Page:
It's pronounced "Ah-Nah-May Oh-Jo."
Onome Ojo is more than a really tall (6'4") guy with speed and a funny name. He's also an interesting story, and one which, for once, explains why a player on this list never made it big without being his own fault.
Onome grew up in San Francisco, the son of a doctor who had run track in Nigeria. Having treated a lot of injuries, Dr. Ojo didn't want to see his son ever join a football team. But being 6'5" with speed and huge hands, it's understandable that Ojo would want to play the same game as his idol, Jerry Rice. So though Ojo didn't even play the game of football in high school, he wanted to play in college at UC Davis if he could. Only thing was that Ojo was shy. So he asked the wife of UC Davis Coach Bob Biggs, at church, as to whether he could try to walk on. She said give it a shot, he did, and the rest was history. His final year he caught 33 passes for 865 yards and 11 TDs, a stunning 26 yards per catch. So he was pretty good. And he was on the dean's list and was married, so he had the responsibility that guys like Ben Gay and Maurice Clarett didn't. So sky seemed the limit for Onome.
Only problem was that he was raw. And so he slipped down the 2001 draft board to the Saints, who picked him with the 22nd pick of round 5. An early Marques Colston of sorts, the Saints knew that if Ojo could stay injury free and hone his skills, then he would be huge.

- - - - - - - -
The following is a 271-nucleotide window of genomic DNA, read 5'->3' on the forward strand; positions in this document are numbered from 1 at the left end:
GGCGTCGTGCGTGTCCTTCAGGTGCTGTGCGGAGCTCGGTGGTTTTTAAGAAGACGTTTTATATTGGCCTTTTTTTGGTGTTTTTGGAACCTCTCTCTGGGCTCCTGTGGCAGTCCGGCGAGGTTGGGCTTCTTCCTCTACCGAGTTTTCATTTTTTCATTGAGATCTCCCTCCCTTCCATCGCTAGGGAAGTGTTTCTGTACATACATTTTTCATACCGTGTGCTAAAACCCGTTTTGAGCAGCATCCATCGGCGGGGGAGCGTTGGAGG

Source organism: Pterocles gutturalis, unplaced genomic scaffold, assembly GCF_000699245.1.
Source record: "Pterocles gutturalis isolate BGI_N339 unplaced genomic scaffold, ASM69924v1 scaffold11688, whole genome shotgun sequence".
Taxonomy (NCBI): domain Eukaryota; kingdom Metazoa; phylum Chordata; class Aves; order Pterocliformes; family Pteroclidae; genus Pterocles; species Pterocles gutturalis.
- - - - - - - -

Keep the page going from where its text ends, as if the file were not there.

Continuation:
Only he didn't. His first year he played mostly on the practice squad and dealt with some injuries. A year later he was cut by the Buccaneers, several months later by the Chargers, and by 2004, after a last tryout with the 49ers, he was out of football. Other than a few games in NFL Europe when he was a member of the Saints, Ojo never caught a pass in professional football.
Ojo did, however, find work in the sports industry. Somehow he ended up getting into voice acting for ESPN video games, and he's been part of the "additional audio player voices" for games like NFL 2K5 and ESPN 2K7 Basketball. Not quite the involvment in sports that he set out for, but not too shabby all the rest. So good to hear Ojo is doing well for himself, and here's to hoping that he'll do just as well when it comes to ballot 2 of the Great Sports Name Hall of Fame.